There is a lot of information circulating the internet about coronavirus (COVID-19) and depending on the source, it may or may not be true. Johns Hopkins All Children’s Hospital infectious diseases physician Juan Dumois, M.D., clears the air by debunking five coronavirus myths.
MYTH: Kids can’t catch it
Kids can catch it. In general, they are not as likely to get as sick as some adults become, but some kids can get quite sick. They are most likely to be affected the younger they are (12 months and under).
MYTH: Children are only contagious if they show symptoms
It is a scary thought, but you can still have and spread coronavirus even if you don’t have symptoms. The No. 1 guideline is: No matter who or what you touch, if you wash your hands before you touch your face, you probably won’t catch it. The risk of catching coronavirus is lower for kids who are at their home and not exposed to other kids at school or daycare. It is good for families to practice habits like good hand hygiene and avoid kissing on the lips or sharing drinks.
MYTH: Masks are enough to protect you
The CDC recently suggested that people wear cloth face masks in public if they can’t consistently stay 6 feet away from all other persons. But masks can be harmful if they give you a false sense of security. Cloth masks help to keep infected people from spreading viruses when they cough or talk, but their effectiveness for protecting you from other people’s viruses can be very poor, depending on the thickness of the fabric and the number of fabric layers in the mask.
Typically, masks have been used in hospital settings to protect healthcare workers and as a reminder to not touch your face, but that’s with trained people. When wearing a cloth face mask in public, remember to not touch your face until you have cleaned your hands, and make sure that the mask covers your nose and wraps under your chin. And definitely wear a mask if you have to be in public with any beginning symptoms of illness, like a scratchy throat, a little cough, or change in your senses of taste or smell.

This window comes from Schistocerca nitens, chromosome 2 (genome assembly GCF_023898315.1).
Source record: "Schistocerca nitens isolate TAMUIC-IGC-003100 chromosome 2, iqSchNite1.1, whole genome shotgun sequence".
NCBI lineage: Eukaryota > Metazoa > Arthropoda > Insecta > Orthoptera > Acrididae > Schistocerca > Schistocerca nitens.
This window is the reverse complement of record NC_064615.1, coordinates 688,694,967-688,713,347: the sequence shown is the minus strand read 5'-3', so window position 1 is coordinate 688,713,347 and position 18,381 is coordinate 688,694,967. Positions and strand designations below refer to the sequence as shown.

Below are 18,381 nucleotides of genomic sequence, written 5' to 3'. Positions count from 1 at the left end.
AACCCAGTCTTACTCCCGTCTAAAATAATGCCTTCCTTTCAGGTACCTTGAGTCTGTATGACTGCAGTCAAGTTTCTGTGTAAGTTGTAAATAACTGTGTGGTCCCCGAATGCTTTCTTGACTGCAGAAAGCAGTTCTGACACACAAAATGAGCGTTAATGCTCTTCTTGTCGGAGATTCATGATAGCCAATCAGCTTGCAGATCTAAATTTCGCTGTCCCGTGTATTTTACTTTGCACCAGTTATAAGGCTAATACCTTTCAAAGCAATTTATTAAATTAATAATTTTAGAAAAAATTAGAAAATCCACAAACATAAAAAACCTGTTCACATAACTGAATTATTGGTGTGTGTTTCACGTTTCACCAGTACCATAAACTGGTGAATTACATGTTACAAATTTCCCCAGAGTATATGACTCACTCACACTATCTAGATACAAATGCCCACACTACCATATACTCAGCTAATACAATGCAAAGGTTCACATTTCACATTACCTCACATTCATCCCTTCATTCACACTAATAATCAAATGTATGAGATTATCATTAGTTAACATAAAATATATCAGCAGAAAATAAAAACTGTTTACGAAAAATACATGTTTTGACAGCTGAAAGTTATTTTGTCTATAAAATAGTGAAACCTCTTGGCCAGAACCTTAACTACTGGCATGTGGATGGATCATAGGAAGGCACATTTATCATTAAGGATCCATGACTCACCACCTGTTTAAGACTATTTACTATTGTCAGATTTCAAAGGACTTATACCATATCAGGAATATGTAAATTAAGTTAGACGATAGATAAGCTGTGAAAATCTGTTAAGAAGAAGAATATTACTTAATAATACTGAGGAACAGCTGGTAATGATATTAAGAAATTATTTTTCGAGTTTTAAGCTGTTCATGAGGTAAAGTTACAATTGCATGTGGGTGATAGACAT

MYTH: Pets will give you coronavirus
We do not yet know if pets can transmit the virus to people. We have learned that pets may be infected with the virus, but they may have no symptoms. Because animals can spread other diseases to people, it's always a good idea to wash your hands after handling your pets before you eat or touch your face.
MYTH: Encouraging your children to practice good hand hygiene won’t make a difference
Good hand hygiene is always beneficial and the most important way to prevent the spread of illness. If children can learn early, they can improve upon their hand hygiene skills. Most school-age kids can learn it and develop good habits. In fact, if school-age kids use sanitizer at least four times over the course of the school day, it can reduce illness-related absences by at least 25 percent in the school. Here is a video showing the best practices for hand washing with both soap and water and hand sanitizer.